Two activists in Palm Beach County were given sentenced to serve time for misdemeanor convictions yesterday. Panagioti (Peter) Tsolkas and Lynne Purvis were given max sentences for their involvement in an action against Florida Power and Light's plan to build West County Energy Center. Please support them by writing a letter if you can.
Peter Tsolkas #0273636
Palm Beach Detention Center
PO Box 24716
West Palm Beach, FL 33416
Lynne's address is not know at this time. Please post if you know it.
From Palm Beach Post:
link to www.palmbeachpost.com
"Two get jail time for FPL protest
By SUSAN SPENCER-WENDEL
Palm Beach Post Staff Writer
Monday, February 02, 2009
WEST PALM BEACH — The activists claimed they acted in good conscience, linking themselves together with chicken wire and PVC pipe at Florida Power & Light's planned West County Energy Center to raise awareness of the devastating effects they contend the plant will have on the environment.
Panagioti Tsolkas, Lynne Purvis and five other environmentalists with Everglades Earth First! faced a judge Monday afternoon for their penalty after jurors in December convicted them of unlawful assembly, trespassing and resisting an officer without violence misdemeanors.
Their protest in February 2008 shut down Southern Boulevard for hours and prompted a special force of an estimated 100 sheriff's deputies to respond.
Tsolkas appeared unchastened, telling County Judge Laura Johnson moments before she sentenced him that he had "every intention" of leaving the court and continuing his protests.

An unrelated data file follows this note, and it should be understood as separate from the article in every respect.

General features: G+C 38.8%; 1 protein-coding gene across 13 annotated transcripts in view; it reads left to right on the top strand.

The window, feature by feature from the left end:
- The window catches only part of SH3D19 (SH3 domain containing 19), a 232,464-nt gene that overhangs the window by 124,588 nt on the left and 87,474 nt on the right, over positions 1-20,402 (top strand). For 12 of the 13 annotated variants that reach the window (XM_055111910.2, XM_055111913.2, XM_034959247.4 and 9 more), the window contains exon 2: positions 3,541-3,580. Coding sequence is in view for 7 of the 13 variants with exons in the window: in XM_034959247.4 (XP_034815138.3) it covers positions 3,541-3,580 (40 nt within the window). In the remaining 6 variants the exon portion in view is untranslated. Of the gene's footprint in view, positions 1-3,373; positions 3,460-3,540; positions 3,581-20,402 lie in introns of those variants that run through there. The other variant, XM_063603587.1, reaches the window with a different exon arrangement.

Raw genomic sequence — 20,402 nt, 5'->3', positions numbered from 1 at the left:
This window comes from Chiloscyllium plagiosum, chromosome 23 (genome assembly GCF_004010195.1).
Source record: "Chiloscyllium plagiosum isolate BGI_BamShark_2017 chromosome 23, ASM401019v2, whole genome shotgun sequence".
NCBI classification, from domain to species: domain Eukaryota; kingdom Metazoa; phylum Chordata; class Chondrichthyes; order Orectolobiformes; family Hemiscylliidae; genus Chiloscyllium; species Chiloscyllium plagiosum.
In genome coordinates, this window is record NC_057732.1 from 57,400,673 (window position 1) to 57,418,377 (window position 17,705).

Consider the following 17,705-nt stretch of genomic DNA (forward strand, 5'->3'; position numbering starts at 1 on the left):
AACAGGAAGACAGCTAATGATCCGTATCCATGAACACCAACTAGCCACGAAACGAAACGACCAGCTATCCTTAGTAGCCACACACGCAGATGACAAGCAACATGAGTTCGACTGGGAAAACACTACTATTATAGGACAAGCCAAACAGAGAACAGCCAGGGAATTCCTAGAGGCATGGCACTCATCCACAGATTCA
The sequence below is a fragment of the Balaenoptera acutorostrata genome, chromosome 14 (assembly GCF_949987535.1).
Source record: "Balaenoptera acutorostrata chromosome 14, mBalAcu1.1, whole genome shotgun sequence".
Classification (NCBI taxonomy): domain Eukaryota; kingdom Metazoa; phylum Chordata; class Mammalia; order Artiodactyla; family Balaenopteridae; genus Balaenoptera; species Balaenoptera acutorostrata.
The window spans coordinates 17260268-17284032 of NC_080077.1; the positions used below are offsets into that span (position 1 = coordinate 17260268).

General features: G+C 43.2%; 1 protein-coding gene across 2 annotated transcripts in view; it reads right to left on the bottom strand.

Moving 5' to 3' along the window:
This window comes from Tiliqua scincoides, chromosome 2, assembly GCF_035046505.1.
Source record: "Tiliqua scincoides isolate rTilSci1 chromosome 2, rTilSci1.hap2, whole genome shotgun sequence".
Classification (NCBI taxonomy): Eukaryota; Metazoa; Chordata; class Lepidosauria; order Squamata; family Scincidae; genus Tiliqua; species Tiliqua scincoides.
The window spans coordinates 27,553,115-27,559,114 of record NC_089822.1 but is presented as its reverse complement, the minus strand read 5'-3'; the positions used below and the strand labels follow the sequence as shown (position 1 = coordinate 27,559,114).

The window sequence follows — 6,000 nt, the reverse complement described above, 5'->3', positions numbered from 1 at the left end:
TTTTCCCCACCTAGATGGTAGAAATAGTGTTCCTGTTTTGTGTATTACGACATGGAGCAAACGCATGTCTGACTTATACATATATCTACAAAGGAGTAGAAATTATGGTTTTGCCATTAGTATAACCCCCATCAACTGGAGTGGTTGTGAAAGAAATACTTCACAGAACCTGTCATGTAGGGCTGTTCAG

He left instead for a holding cell, handcuffed, sentenced to 60 days in jail.
Johnson adjudicated Tsolkas guilty and sentenced him to a maximum of one year probation on each charge.
Purvis, 29, received 30 days in jail, along with the sentence of probation.
Johnson jailed Tsolkas and Purvis because they had previous criminal convictions for nonviolent offenses.
As the two were handcuffed, an onlooker wearing peace sign earrings blurted out, "This is the United States of America!" A bailiff warned her he would escort her from the courtroom if she called out again.
"It's unheard of ... jail time! Don't forget these are misdemeanors," said Tsolkas' partner, Lake Worth Commissioner Cara Jennings, outside court. "They clearly don't want people protesting in Palm Beach County."
The five others with no criminal history - Noah Wilson, Brandon Block, Richard Halsted, Marc Silverstein and Russell McSpadden - all were adjudicated guilty and sentenced to probation for a maximum of one year.
"It wasn't a play date out there with the police officers," Johnson told one. "These were serious offenses."
All seven could face staggering fines as well.
Assistant State Attorney Danielle Croke told Johnson that the defendants should each pay the more than $21,000 in investigative costs the sheriff's office incurred after deploying its Emergency Field Force to handle the protest. Croke was intent on recovering the money, calling sheriff's office officials to the witness stand to detail the costs.
Croke argued case law allows the judge to fine each defendant for the full amount.
"That's a lot of fund-raisers," the woman with the peace sign earrings whispered to Jennings.
Johnson said she will make a written ruling on the fines at a later date.
Assistant Public Defenders Erich Taylor and Charles Fountain II argued unsuccessfully at trial a "necessity" defense, that the crimes were necessary to prevent imminent harm to the environment.
Jurors heard experts testify about rising oceans caused by carbon dioxide emissions and of the 13.5 million gallons a day of contaminated water from the plant that will be injected into underground aquifers.
At sentencing, Taylor emphasized the "chilling effect" jail and the steep fines will have on free speech.
After court, the activists' supporters had to figure out what to do with Tsolkas' and Purvis' bikes.
They rode them to the courthouse, presumably expecting to be riding them home."